Jan has very kindly allowed me to upload many of her photo slides and has willingly added more of their amazing story in the comments underneath the photos.

Photo of the Eastern Side of Ayers Rock - Uluru

This is the Eastern side of Ayers Rock, Maggie Springs is on this side. View larger version

Photo of Ayers Rock - Uluru taken above Maggie Springs

This is the top of Maggie Springs – showing stains on the wall from rain water running down into the sacred waterhole. At the top of the Rock and out of sight is a small valley with trees growing in it, where water gathers after rain before cascading into the waterhole below. View larger version

Photo of Ayers Rock - Uluru taken at the base of Kanjie Gorge

This is base of Kanjie Gorge after rain. View larger version

Photo of Ayers Rock - Uluru taken from the old road - storm approaching

Stormclouds approaching Ayers Rock – Uluru. Photo taken from the old road. View larger version

Photo of Ayers Rock - Uluru taken from the Ansett Lodge - storm clouds hide the top of the Rock

Clouds crest and hide the top of Ayers Rock – Uluru. Photo taken from the old Ansett Lodge. Just before this photo was taken cloud completely hid the Rock – you couldn’t see it at all. We were joking at breakfast saying it (the Rock) had been taken by a Tourist. View larger version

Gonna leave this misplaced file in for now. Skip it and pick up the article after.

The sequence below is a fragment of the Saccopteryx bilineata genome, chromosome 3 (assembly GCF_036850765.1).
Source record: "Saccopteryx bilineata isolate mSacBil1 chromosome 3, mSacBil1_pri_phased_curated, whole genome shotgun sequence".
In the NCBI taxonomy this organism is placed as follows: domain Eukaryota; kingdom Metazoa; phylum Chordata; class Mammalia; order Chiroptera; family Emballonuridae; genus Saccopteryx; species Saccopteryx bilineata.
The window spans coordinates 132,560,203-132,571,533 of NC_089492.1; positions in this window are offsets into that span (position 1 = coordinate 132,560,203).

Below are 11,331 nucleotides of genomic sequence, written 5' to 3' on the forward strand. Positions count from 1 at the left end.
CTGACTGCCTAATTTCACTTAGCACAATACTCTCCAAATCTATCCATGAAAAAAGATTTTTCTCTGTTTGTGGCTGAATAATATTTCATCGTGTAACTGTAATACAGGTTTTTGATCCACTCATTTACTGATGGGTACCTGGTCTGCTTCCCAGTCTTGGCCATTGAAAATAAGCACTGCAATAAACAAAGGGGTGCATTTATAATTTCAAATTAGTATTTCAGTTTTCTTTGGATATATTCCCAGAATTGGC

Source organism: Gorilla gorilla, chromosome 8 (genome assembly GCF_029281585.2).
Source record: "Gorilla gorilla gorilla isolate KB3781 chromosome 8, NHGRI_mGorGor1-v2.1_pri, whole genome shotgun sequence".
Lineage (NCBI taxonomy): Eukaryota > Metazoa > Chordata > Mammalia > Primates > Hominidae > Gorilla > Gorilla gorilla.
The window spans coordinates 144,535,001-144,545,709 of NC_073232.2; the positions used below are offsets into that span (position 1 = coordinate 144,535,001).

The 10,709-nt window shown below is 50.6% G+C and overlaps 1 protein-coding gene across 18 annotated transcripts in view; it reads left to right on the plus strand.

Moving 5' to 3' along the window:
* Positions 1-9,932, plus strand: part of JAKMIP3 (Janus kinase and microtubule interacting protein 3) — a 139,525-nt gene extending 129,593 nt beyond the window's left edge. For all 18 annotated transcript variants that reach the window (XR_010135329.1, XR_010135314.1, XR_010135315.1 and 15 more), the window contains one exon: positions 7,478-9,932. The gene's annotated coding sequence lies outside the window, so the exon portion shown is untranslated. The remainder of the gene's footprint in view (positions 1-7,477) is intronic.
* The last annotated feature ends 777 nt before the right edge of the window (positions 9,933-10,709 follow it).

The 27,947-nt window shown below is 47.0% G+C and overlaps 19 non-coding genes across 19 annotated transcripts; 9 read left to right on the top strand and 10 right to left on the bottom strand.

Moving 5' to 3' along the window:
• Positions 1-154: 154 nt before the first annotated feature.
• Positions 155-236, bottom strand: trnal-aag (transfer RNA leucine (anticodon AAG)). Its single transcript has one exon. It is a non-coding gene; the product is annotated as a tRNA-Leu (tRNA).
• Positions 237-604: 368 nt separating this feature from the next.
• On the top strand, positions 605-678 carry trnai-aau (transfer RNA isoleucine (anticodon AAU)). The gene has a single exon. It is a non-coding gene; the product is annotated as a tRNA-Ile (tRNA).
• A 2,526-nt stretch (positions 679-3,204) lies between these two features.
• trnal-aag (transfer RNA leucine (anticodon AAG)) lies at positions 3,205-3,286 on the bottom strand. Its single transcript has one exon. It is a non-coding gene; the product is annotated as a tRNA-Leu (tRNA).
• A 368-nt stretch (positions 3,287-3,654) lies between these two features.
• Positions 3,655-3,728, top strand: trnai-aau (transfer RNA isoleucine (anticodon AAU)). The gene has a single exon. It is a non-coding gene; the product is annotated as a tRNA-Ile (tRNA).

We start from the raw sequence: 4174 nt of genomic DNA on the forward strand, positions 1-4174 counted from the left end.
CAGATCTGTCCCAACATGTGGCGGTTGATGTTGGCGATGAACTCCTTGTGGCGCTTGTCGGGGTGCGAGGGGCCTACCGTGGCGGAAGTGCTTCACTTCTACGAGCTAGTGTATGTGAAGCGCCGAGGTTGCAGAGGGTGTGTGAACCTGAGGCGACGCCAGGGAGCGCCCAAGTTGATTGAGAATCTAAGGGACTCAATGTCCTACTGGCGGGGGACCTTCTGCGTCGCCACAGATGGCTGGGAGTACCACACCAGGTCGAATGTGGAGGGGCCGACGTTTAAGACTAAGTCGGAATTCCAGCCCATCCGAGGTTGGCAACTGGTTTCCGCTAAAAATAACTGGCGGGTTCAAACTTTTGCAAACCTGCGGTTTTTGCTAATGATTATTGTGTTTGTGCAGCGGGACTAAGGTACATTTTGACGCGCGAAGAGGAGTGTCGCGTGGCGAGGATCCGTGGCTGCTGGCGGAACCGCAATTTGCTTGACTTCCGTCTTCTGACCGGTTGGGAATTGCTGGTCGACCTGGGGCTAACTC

Photo of the Sound Shell at Ayers Rock

This was known as the ‘sound shell’. It is only about 40 feet deep – and noise sounded from a person would echo. View larger version

Photo of the original road approach to Ayers Rock

This is the original old road between Ayers Rock and The Olgas – approximately 25 miles long. This photo also shows the desert poplars growing after good rainfall. In the desert flora grew very quickly. View larger version

Photo of Ayers Rock taken around midday with no shadow on the Rock

Photo taken about mid-day (no shadow). The official climb is on the right and the kangaroo tail is on far left.

You can see the road has been cleared showing red sand, which is everywhere in the outback of Central Australia. From the air one can see rows and rows of red sandhills going for miles and miles. View larger version

Photo of overhang above the women's cave, Uluru

This photo is taken looking out from the Overhang above the old women’s cave. The plain looks green, so it is taken not long after rain. View larger version

Photo of indigenous artwork on a rock below the women's cave, Uluru

This photo is a genuine painting found under a huge rock below the old women’s cave. View larger version

You can see more photos on the Next Page